31 October 2017

WoTM - Grangehurst Pinotage 2008



My Wine of the Month for October is Grangehurst Pinotage 2008. 


Jeremy Walker, owner/winemaker of Grangehurst doesn’t release his wines until they are ready. Thus this 2008 Pinotage, that I bought last month, is the most recent vintage and had just arrived in the UK from the Cape. When I tasted the 2007 at the London Wine Fair in June (see here) I wished I’d had it with food. Well, I enjoyed the 2008 with dinner.

Jeremy told me in 2007 “Our style of wine is meant very much for accompanying food and we sell mostly to restaurants. They like to have wines with some age.”

The 2008 is 88% Pinotage with 10% Cabernet Sauvignon and 2% Merlot. It’s Grangehurst tradition to blend in a little Cabernet, dating from Jeremy’s maiden Grangehurst vintage  in 1992 when he didn’t have enough Pinotage to fill a tank. It was so successful he’s done it ever since.

Pinotage was sourced from vineyards in Firgrove/Helderberg and Simonsberg. After destalking and crushing the grapes, the mash was fermented in open tanks for 5 and 7 days on the skins. 

The cap of skins was punched down 4 to 6 times per day then basket pressed and blended with the free-run wine in stainless steel tanks before being transferred to small oak barrels. Malolactic fermentation occurred in tanks and barrels.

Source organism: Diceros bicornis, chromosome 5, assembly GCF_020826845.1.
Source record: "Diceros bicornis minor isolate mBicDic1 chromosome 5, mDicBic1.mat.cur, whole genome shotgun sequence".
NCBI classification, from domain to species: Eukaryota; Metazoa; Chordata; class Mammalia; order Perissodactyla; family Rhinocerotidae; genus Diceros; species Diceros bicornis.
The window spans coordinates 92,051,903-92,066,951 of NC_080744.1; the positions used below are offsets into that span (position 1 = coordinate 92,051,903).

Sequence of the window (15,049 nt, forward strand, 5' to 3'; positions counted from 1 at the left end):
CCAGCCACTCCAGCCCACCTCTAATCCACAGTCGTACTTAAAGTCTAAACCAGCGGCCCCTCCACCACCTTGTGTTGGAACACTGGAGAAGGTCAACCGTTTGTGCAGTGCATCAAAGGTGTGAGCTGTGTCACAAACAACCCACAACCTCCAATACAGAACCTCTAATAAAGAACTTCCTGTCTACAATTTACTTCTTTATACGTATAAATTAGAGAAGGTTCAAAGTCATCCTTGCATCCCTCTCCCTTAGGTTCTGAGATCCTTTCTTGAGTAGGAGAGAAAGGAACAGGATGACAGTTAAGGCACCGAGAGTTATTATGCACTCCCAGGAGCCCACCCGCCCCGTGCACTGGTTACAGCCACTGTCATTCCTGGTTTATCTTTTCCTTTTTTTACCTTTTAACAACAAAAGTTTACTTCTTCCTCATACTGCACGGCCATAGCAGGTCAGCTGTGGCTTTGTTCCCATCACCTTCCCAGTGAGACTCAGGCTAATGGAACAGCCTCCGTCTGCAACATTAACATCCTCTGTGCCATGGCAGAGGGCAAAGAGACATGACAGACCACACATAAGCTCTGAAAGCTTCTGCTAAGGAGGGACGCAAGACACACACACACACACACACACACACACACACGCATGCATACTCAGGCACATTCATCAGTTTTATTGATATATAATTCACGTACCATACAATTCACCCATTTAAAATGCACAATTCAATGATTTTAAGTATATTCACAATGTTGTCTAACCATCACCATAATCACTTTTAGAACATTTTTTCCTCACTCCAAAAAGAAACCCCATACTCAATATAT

This wine was clarified by natural settling and racking, without fining agents, centrifuges or filters – a natural, unhurried method of clarifying wine.

Portions of the Pinotage wines from the two vineyards were blended and barrel matured, whilst another portion (Firgrove/Helderberg) was barrel matured as a single vineyard. 

The wines spent an average of 22 months in 225 litre French (87%) and American (13%) oak barrels. The two Pinotage portions were racked and blended in a stainless steel tank together with a few barrels of Cabernet Sauvignon and a splash of Merlot.

Bottled at Grangehurst using a gentle gravity flow filling system, the wine flowed from the elevated bottling tanks through a cartridge filter to the hand filler and into the bottles. This was the only stage during the entire winemaking process that the wine was filtered.


I found cedarwood on the nose and the wine had an attractive bright cherry red colour, swirling in a glass left persistent ‘legs’

There was a melange of berry fruits on the palate,  a hint of mint, and soft tannins on a long finish. This is a smooth sophisticated wine and delicious partner for dinner.

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